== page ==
Tax Reform: A Peek Behind the Curtain

It looks like the Tax Reform Conference Committee is getting close to reconciling the House and Senate- passed versions of the most massive change to our federal tax laws since 1986. Sources indicate that the final version of the combined bill could be released tomorrow afternoon, Friday, December 14th and that it could be voted on by both Congressional chambers next week. If passed, the tax legislation could indeed be on the president’s desk and signed by President Trump by Christmas.

In the meantime, some of the expected provisions of the final Tax Reform plan have been discussed publicly, so we can gain some insight into what the final bill will include. Here is some of what we know so far, but keep in mind it’s not final until it’s final.

The highest individual tax rate is likely to be 37%, down from its current 39.6%. The corporate tax rate will probably be 21%, down from 35% now, and up a percent from the original House and Senate versions’ rate of 20%.

State and Local Tax Deductions (see our post of November 20, 2017) will likely be limited to $10,000, but will now include income taxes, property taxes and state sales tax, as under current law. The income & sales tax allowance was added to the final bill in apparent deference to high state-tax states such as California and New York.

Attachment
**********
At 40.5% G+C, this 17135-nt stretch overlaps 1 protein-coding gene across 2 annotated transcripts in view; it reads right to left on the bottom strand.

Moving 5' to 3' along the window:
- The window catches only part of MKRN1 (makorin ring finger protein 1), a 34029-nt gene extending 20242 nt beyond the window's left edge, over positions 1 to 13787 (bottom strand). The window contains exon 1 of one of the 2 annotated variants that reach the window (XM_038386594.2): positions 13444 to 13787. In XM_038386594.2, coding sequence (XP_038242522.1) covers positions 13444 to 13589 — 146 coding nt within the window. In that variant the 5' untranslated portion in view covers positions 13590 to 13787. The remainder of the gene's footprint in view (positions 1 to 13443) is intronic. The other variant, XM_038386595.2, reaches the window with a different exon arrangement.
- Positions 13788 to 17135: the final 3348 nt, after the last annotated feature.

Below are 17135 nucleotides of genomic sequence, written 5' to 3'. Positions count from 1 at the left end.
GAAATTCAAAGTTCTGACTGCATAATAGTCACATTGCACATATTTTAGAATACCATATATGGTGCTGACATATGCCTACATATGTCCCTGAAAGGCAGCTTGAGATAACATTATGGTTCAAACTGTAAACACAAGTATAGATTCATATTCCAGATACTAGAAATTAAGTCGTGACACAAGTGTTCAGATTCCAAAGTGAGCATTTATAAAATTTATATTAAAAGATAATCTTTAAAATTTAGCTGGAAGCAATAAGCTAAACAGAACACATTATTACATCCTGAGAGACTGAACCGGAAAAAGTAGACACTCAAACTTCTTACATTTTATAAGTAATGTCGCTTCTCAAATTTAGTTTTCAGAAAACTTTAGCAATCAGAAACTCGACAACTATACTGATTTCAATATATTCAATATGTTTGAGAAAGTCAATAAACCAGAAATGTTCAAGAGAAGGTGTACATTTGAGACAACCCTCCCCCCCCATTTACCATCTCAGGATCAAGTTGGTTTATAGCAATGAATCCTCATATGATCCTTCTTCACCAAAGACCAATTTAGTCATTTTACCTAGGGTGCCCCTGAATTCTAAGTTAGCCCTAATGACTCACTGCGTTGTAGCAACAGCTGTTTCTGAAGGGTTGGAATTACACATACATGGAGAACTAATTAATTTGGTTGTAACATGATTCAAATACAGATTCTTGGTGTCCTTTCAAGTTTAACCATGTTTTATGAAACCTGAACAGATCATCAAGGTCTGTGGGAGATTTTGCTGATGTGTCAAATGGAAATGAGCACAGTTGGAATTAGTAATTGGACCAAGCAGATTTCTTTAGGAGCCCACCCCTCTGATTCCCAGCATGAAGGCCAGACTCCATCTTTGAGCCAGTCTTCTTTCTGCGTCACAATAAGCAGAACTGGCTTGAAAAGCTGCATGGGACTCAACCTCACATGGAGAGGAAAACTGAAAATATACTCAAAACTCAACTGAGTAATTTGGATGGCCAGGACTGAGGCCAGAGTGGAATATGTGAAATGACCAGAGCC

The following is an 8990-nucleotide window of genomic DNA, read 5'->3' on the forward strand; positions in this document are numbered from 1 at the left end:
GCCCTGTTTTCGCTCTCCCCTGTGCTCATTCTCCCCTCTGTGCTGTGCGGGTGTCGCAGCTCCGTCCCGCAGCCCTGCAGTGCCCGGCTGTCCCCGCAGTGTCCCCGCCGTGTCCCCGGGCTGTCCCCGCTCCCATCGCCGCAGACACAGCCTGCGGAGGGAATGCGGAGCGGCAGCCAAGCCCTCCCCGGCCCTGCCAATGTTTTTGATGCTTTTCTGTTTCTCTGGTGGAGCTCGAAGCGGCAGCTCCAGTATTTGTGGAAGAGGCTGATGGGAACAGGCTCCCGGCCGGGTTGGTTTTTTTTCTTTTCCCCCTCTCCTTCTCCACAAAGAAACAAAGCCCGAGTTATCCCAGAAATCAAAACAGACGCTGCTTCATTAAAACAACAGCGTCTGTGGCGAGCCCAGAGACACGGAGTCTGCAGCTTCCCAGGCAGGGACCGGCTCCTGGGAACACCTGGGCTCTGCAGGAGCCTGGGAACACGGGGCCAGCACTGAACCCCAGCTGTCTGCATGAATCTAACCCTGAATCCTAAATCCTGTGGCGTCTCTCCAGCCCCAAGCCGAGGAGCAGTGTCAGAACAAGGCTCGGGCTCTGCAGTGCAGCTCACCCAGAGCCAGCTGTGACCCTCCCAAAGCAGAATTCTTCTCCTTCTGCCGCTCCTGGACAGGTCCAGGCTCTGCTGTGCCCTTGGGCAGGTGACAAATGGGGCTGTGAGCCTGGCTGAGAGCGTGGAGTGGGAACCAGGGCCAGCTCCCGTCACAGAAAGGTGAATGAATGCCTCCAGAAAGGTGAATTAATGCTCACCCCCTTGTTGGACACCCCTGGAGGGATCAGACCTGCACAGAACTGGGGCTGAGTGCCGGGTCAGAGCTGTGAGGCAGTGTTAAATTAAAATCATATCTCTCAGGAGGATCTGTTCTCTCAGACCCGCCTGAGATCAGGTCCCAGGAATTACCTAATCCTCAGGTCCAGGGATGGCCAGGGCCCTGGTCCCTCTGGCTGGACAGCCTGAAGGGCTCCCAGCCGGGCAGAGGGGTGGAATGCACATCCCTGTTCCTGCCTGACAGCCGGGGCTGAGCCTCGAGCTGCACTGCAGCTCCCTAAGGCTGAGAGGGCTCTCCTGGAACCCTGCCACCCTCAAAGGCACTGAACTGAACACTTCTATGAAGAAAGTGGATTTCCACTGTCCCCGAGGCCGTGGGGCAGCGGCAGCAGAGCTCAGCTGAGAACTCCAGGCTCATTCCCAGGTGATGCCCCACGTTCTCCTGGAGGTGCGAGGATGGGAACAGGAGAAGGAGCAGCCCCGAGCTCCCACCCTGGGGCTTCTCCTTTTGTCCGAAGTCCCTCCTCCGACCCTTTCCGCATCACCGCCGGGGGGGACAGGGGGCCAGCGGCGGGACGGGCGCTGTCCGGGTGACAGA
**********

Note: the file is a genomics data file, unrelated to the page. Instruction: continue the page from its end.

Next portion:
The pass-through entity tax benefits (see our post of December 4, 2017) will likely resemble the Senate version’s deduction, rather than the House bill’s maximum tax of 25% on a portion of an individual taxpayer’s business income. However, the deduction looks like it will be limited to 20% of the taxpayer’s qualified business income. While this 20% deduction is less than the 23% proposed in the original Senate bill, with the decrease in the maximum tax rate to 37%, the net tax rate on this business income will be approximately the same as it would have been per the original Senate bill, around 30%.

A last-minute sticking point has been the amount and refundability of a child tax credit for low income households. Many legislators want to include a generous benefit here but are wrestling with how to pay for it.

We should have more clarity on the entirety of the Tax Reform Plan tomorrow…..Stay tuned.